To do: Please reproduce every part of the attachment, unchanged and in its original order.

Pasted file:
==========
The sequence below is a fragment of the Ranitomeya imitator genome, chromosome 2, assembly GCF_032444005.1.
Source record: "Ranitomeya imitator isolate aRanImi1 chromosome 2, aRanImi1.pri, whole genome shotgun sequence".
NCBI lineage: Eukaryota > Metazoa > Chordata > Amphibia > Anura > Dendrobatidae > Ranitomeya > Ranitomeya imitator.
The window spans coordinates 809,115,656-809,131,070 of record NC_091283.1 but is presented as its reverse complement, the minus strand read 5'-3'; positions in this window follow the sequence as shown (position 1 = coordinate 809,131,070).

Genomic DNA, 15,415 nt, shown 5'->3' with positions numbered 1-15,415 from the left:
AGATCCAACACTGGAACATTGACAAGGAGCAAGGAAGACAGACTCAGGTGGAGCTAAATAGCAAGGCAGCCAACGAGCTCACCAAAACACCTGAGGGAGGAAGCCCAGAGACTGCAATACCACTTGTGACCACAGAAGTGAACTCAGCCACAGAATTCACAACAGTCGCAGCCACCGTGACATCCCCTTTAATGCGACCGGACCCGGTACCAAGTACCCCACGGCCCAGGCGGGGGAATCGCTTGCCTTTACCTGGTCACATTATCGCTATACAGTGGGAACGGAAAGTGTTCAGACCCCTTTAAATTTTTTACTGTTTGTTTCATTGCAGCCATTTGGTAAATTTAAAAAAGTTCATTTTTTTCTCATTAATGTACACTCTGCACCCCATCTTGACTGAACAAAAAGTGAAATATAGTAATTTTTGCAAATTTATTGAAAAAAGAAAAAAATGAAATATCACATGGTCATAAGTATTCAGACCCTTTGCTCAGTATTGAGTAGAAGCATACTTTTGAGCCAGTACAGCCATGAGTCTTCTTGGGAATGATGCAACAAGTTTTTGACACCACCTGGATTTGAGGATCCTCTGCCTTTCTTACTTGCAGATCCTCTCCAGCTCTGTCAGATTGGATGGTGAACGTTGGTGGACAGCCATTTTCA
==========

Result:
The sequence below is a fragment of the Ranitomeya imitator genome, chromosome 2, assembly GCF_032444005.1.
Source record: "Ranitomeya imitator isolate aRanImi1 chromosome 2, aRanImi1.pri, whole genome shotgun sequence".
NCBI lineage: Eukaryota > Metazoa > Chordata > Amphibia > Anura > Dendrobatidae > Ranitomeya > Ranitomeya imitator.
The window spans coordinates 809,115,656-809,131,070 of record NC_091283.1 but is presented as its reverse complement, the minus strand read 5'-3'; positions in this window follow the sequence as shown (position 1 = coordinate 809,131,070).

Genomic DNA, 15,415 nt, shown 5'->3' with positions numbered 1-15,415 from the left:
AGATCCAACACTGGAACATTGACAAGGAGCAAGGAAGACAGACTCAGGTGGAGCTAAATAGCAAGGCAGCCAACGAGCTCACCAAAACACCTGAGGGAGGAAGCCCAGAGACTGCAATACCACTTGTGACCACAGAAGTGAACTCAGCCACAGAATTCACAACAGTCGCAGCCACCGTGACATCCCCTTTAATGCGACCGGACCCGGTACCAAGTACCCCACGGCCCAGGCGGGGGAATCGCTTGCCTTTACCTGGTCACATTATCGCTATACAGTGGGAACGGAAAGTGTTCAGACCCCTTTAAATTTTTTACTGTTTGTTTCATTGCAGCCATTTGGTAAATTTAAAAAAGTTCATTTTTTTCTCATTAATGTACACTCTGCACCCCATCTTGACTGAACAAAAAGTGAAATATAGTAATTTTTGCAAATTTATTGAAAAAAGAAAAAAATGAAATATCACATGGTCATAAGTATTCAGACCCTTTGCTCAGTATTGAGTAGAAGCATACTTTTGAGCCAGTACAGCCATGAGTCTTCTTGGGAATGATGCAACAAGTTTTTGACACCACCTGGATTTGAGGATCCTCTGCCTTTCTTACTTGCAGATCCTCTCCAGCTCTGTCAGATTGGATGGTGAACGTTGGTGGACAGCCATTTTCA